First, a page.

Professor Gerard Bradley of the Notre Dame Law School emphasized to the Rover the unchangeability of Church doctrine regarding the acceptance of same-sex unions as marriages. He explained, “The Catholic Church teaches the moral philosophical truth about marriage, which is that marriage is the two-in-one-flesh communion of man and woman …There is no chance that the Church will repudiate this solemn, perennial set of teachings.”

Some members of the Notre Dame community have taken issue with ND Press publishing a book that promotes a view of marriage contrary to Church doctrine. Professor Bradley remarked: “Certainly ND Press was under no legal obligation to publish the Bourke book, and would have faced no legal repercussions whatsoever if it refused to do so on grounds that publishing the book was incompatible with the Press’s Catholic mission.”

Another source of criticism came from Bill Dempsey of the Sycamore Trust, an independent organization which works to protect Catholic identity of Notre Dame. Dempsey has written about passages in Bourke’s memoirs which relay exchanges between university President Fr. John Jenkins and Bourke, in which Jenkins expressed general congratulations for the triumph of the Obergefell case that legalized same-sex marriage despite its conflict with Catholic teachings on marriage.

In an interview with the Rover, Dempsey stated that the leadership of the university is “crucially important to the direction that the university is taking. And when you’ve got the president of the University of Notre Dame congratulating Bourke and saying that Notre Dame was proud to have him as an alumnus because of his Supreme Court litigation that legitimized gay marriage, I suggest that this university has a real problem.”

The University spokesperson, Dennis Brown, commented the following to the Rover: “The University of Notre Dame Press is deeply committed to the educational mission of the University and publishes the works of diverse scholars and experts, including works representing a broad range of Catholic thought. In pursuit of this goal, Notre Dame Press stands firmly behind the publication of Greg Bourke’s Gay, Catholic, and American, as it stands behind the recent publication of volumes representing opposing perspectives. The books published by Notre Dame Press demonstrate a profound and serious commitment to global Catholic thought and to scholarly inquiry central to the mission of Notre Dame and universities worldwide.”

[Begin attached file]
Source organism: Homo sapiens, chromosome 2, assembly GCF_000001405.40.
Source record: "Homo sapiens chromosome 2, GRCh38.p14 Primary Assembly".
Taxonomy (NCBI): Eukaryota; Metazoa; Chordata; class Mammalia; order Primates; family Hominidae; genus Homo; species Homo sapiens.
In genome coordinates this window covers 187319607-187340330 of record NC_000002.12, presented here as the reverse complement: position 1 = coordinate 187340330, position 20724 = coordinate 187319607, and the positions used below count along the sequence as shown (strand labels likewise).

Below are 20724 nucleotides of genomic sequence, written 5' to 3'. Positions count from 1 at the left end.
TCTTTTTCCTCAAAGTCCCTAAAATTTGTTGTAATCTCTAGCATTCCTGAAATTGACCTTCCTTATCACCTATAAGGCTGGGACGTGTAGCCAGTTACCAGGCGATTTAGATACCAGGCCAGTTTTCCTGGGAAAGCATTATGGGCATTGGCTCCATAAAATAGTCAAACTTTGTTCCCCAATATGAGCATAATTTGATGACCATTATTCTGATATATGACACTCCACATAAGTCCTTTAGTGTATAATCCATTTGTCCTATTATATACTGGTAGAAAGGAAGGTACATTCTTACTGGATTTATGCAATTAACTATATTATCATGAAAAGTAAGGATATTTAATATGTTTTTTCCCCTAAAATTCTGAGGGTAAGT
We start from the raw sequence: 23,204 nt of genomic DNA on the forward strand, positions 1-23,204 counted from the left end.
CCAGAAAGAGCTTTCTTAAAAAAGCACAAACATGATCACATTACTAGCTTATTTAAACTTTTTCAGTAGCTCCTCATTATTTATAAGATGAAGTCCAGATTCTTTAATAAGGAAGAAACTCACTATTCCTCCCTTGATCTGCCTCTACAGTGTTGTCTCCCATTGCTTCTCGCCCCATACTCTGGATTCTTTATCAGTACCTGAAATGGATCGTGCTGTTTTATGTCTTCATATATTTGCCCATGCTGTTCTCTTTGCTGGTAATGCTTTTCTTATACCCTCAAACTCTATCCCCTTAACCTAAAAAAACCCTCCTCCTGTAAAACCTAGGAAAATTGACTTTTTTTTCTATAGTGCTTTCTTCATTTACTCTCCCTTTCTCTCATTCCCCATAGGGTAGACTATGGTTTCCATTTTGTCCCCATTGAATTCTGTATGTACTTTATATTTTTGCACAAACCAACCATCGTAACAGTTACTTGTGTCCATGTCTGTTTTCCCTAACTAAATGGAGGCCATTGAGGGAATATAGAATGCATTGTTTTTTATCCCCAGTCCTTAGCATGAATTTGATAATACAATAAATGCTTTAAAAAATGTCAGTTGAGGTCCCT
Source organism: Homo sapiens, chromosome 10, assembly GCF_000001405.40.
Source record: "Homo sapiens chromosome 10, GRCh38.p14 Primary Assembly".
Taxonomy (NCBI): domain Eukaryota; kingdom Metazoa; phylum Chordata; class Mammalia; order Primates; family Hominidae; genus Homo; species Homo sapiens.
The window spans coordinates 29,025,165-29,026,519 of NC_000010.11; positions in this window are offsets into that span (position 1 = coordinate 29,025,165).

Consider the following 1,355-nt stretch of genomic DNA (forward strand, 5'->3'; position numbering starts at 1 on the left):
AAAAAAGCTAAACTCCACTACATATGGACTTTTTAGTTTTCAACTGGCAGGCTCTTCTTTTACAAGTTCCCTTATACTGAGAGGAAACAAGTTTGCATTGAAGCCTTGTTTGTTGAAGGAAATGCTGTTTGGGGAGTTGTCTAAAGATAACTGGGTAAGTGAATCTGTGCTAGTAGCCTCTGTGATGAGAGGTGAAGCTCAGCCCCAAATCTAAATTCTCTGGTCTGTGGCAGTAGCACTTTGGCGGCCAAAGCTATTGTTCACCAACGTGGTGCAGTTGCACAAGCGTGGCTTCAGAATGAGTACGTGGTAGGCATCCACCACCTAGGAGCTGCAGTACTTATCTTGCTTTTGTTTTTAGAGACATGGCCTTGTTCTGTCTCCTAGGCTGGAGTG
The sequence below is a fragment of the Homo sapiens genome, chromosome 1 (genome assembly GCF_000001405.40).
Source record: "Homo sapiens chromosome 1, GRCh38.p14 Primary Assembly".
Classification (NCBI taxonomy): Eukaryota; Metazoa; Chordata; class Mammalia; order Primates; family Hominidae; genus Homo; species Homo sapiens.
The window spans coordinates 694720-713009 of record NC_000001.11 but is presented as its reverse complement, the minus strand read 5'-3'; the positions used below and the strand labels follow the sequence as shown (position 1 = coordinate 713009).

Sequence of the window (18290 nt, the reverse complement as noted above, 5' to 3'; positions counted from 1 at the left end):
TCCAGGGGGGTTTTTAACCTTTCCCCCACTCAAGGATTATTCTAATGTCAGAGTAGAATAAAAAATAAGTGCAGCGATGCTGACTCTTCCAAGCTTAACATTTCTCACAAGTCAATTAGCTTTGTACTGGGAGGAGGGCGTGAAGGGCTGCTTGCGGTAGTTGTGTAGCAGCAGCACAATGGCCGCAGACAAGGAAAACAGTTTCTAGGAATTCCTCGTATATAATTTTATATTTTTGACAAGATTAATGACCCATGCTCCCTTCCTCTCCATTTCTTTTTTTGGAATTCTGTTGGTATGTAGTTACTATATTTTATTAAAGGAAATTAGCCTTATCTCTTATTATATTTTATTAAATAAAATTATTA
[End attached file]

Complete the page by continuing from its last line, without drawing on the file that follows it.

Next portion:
In response, Professor Bradley expressed, “​​The University’s statement to the Rover in support of the Press’s decision to publish the book is most unfortunate, as it provides no reason in support of publishing the book.”

ND Press’ mission statement concludes with the assertion that its “books and authors are a powerful force for good in the world,” highlighting the Catholic identity of the university under which it operates. Similarly, the University’s mission statement begins with describing herself as a “Catholic academic community of higher learning.”

Notre Dame Press will follow the release of Bourke’s book with the publication of Stepmotherland by Darrel Alejandro Holnes in February of 2022, a book that ND Press describes as a “collection about coming of age, coming out, and coming to America.”

Greg Bourke, who initially agreed to an interview with the Rover to discuss his memoir, eventually declined to comment. ND Press and PrismND also declined to comment on the publication of Bourke’s memoir.

Mary Rice is a junior majoring in the Program of Liberal Studies and Theology. You can find her curled up in the PLS lounge with a cup of coffee, eagerly awaiting the first snowfall of the South Bend winter. Interrupt her daydreams of snow angels, ice skating, and hot cocoa to remind her that it’s only October at

Photo credit: University of Notre Dame Press